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Dr Praveen Gauravaram, Senior Scientist, ANZ, Tata Consultancy Services and Murali Natakam, Head of Cyber Security, ANZ, Tata Consultancy Services, look at how Australian businesses and government bodies are responding to an ever-evolving cyber threat landscape.
Posted: June 2021
New capabilities and the evolution of digital offerings have brought technology to the frontline when it comes to business. Out of necessity and in response to COVID-19, many Australians have turned to online platforms to interact and conduct business. This growing demand for digital-first solutions in Australia was reflected in the May Federal Budget, as well as the growth of online services by industry leaders in telecommunications, retail and finance, among others.
This increasing reliance on digital services and an abundance of sensitive data has created the perfect environment for cybercrime. With the ability to cause critical disruptions to government and industry alike, being able to effectively assess and respond to potential risks can help to protect against financial and reputational losses.
Q: What makes a business vulnerable to cybercrime?
As the role of technology in our personal and professional lives grows, so does the opportunity for cybercriminals to tap into the vast amounts of data being generated each second. The nature of online activity not only means there are no geographical barriers but also that there is a 24/7, constant opportunity to launch a cyber-attack. It only takes one missing link in a network to expose a business to potential threat from a new application that's not secured, malware downloaded by an employee from a phishing email or a device's connection to unsecured Wi-Fi. Inconsistent security processes are the biggest cause of network infiltration.
2020 was a year of change for many businesses across Australia with the pandemic driving a shift to online services to respond to movement restrictions and the demands from consumers. The reliance on digital services is reflected in the consumer response, with more than 5.2 million households shopping online in April 2020 alone. Meanwhile, according to the Australian Competition and Consumer Commission's (ACCC) Scamwatch, Australians lost a reported USD 176.1 million to scams, up by 23.1% compared to 2019. This upward trajectory reflects both the increasing amount of time Australians are spending online and the volatile global economy due to the ongoing pandemic.
Beyond the initial breach and loss of data, the results of a cyberattack on a business can be devastating for many reasons, including interruptions that affect business continuity, and eroding consumer trust can result in long term financial consequences. Particularly, any exposure of government agencies and large corporations to Advanced Persistent Threat (APT) attacks that remain on networks for a long time has consequences far beyond a political or financial gain.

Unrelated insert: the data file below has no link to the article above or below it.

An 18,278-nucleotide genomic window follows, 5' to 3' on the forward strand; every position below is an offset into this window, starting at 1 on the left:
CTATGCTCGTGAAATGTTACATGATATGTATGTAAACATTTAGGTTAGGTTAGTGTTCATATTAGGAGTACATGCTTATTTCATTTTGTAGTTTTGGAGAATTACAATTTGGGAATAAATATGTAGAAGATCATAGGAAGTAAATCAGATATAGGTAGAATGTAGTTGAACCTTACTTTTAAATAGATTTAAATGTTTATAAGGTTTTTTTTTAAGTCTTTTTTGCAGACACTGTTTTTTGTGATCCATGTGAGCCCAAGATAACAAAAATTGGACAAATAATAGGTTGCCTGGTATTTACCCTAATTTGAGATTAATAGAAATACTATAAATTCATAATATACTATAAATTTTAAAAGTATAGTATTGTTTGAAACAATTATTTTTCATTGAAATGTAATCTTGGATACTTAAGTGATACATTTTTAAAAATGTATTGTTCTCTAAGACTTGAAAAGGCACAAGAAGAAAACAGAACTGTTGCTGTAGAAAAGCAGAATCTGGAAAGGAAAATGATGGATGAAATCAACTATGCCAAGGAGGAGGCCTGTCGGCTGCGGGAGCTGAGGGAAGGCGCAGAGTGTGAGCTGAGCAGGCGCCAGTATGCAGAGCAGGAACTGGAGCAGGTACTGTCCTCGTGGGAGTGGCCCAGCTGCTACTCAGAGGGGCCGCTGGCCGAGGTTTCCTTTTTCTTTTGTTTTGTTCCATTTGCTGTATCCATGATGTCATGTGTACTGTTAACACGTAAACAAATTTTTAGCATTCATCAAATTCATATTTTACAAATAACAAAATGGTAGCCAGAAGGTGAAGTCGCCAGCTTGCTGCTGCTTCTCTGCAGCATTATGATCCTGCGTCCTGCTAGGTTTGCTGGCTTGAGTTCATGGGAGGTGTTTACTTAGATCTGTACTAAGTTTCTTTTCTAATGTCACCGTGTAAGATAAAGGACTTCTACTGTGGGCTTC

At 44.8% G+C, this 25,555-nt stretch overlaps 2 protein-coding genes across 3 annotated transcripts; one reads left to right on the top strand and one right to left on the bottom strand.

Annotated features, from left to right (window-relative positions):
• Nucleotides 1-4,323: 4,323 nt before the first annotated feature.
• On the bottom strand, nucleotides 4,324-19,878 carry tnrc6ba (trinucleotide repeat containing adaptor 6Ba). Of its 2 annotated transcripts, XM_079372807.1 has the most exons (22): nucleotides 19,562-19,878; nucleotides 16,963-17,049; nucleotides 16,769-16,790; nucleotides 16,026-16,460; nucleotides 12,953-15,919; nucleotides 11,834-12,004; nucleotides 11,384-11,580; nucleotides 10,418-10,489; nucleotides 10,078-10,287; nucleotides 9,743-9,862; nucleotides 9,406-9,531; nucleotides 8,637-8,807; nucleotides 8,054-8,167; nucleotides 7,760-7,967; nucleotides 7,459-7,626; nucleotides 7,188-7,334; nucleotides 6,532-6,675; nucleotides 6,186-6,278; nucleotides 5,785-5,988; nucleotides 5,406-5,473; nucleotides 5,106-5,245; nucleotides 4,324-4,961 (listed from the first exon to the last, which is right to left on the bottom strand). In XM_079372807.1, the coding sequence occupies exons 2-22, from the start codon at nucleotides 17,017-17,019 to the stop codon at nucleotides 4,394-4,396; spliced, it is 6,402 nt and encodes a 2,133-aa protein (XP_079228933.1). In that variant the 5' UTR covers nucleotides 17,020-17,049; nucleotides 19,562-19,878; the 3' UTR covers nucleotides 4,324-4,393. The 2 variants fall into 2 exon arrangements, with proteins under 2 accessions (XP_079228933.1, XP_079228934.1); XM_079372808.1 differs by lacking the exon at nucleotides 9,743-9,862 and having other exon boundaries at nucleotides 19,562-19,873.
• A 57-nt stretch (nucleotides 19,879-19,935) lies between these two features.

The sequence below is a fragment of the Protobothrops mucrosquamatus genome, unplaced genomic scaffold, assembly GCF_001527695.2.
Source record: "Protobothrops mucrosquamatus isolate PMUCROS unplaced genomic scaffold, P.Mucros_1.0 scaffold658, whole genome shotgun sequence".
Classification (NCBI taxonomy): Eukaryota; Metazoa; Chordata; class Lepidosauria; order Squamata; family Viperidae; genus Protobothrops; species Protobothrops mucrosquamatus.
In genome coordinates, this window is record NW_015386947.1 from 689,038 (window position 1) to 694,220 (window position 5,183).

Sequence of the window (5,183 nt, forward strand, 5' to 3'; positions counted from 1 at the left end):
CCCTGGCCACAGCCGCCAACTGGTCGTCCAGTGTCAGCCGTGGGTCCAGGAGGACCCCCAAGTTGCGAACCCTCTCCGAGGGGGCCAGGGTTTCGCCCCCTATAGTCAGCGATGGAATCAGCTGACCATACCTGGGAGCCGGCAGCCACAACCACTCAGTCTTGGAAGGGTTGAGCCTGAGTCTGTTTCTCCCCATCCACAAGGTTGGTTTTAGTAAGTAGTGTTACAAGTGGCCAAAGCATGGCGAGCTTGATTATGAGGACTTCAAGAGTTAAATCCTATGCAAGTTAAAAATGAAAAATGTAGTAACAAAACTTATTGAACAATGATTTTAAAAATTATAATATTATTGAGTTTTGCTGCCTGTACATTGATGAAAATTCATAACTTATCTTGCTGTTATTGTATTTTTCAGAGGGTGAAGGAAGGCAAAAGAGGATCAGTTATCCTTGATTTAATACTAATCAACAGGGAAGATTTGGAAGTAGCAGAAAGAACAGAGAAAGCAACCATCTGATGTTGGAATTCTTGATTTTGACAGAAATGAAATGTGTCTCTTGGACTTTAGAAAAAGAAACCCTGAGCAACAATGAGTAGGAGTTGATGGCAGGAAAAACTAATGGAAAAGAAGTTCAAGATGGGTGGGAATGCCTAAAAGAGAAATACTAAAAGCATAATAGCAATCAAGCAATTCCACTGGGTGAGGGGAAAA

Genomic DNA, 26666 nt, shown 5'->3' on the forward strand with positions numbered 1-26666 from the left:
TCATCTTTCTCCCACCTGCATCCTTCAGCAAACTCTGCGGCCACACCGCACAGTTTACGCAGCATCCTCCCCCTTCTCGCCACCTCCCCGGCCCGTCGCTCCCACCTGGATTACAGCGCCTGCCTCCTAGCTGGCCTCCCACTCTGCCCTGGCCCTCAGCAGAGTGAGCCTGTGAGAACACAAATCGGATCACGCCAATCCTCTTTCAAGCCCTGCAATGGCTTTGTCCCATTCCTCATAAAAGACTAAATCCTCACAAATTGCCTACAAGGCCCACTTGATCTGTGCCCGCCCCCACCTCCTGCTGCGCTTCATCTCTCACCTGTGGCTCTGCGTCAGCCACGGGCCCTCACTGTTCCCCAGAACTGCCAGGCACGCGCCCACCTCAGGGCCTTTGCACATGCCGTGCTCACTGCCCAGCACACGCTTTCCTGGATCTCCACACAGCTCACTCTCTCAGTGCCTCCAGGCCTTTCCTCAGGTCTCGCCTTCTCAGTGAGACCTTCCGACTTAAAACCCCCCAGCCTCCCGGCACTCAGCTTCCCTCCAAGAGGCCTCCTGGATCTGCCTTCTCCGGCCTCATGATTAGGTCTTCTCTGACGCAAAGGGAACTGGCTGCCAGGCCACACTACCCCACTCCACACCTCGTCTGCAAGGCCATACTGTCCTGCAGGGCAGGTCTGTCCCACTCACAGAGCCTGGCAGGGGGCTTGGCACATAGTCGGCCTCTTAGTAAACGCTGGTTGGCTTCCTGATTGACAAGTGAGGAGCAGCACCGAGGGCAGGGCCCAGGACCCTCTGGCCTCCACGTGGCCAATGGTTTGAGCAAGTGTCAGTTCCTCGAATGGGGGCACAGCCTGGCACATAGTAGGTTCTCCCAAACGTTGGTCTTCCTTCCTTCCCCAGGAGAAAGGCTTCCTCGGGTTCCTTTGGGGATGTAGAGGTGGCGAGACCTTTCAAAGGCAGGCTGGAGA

Q: How is the government responding to the increasing threat landscape?
The nation is becoming increasingly tech-driven, a transformation that is underpinned by the Australian government's digital economy strategy and the recent USD 1.2 billion investment into new technology and innovation announced in the federal budget. Within this strategy are incentives and support for the digitisation of industries and business that sit within them. From a protection and prevention point of view, the federal government has programs such as the Cyber Security Business Connect and Protect Program, which awarded USD 6.9 million in grant funding to 14 SME cybersecurity businesses this year.
These investments play an important part in cementing the importance and role of digital solutions in the ongoing economic success of industries. It also helps to drive education around new technologies, the risks and how businesses can stay safe with the support of trusted strategic partners.
Q: How can a business assess its risk?
As businesses adopt new technology at an unprecedented rate, security measures fall to the sideline to give way to the speed-to-market objectives to meet consumer and corporate demands. With any new application or solution deployment within a network, existing security must extend or adapt to meet the growing needs of the digital ecosystem. Having transparency on a network's current state is essential to find weaknesses and address them with more robust cybersecurity solutions. Moreover, executives and board members should understand the cyber state of their enterprises to make the right business decisions that are highly impacted by cybersecurity.
Aside from making changes to the type of protection in place within an organisation, committing to ongoing education within an organisation on best practices, alerting issues and a crisis plan in case of a breach can help to mitigate risk. Staying on top of the latest threats along with the newest solutions available and the evolving risks can ensure that a business stays on the front foot to stay safe.
Learnings and best practices
- Business and IT need to work together to develop a business strategy and roadmap.
- IT and security need strong funding support to prepare for major incidents rather than just in response to a crisis.
- Businesses must be aware of internal and external threats during mergers and demergers.
- It's essential to have a solid foundation of basic security controls and simplify complex systems.
- Implement defensive in-depth technology controls.
- Maintain software ensuring all patches and updates are performed regularly.
- Ongoing cybersecurity awareness for the staff is essential.
- Be compliant with state and industry regulations, implementing best practice processes.
- Do a proper third-party risk assessment and supplier security assessment.
- Leverage the existing investments made in cybersecurity with IT.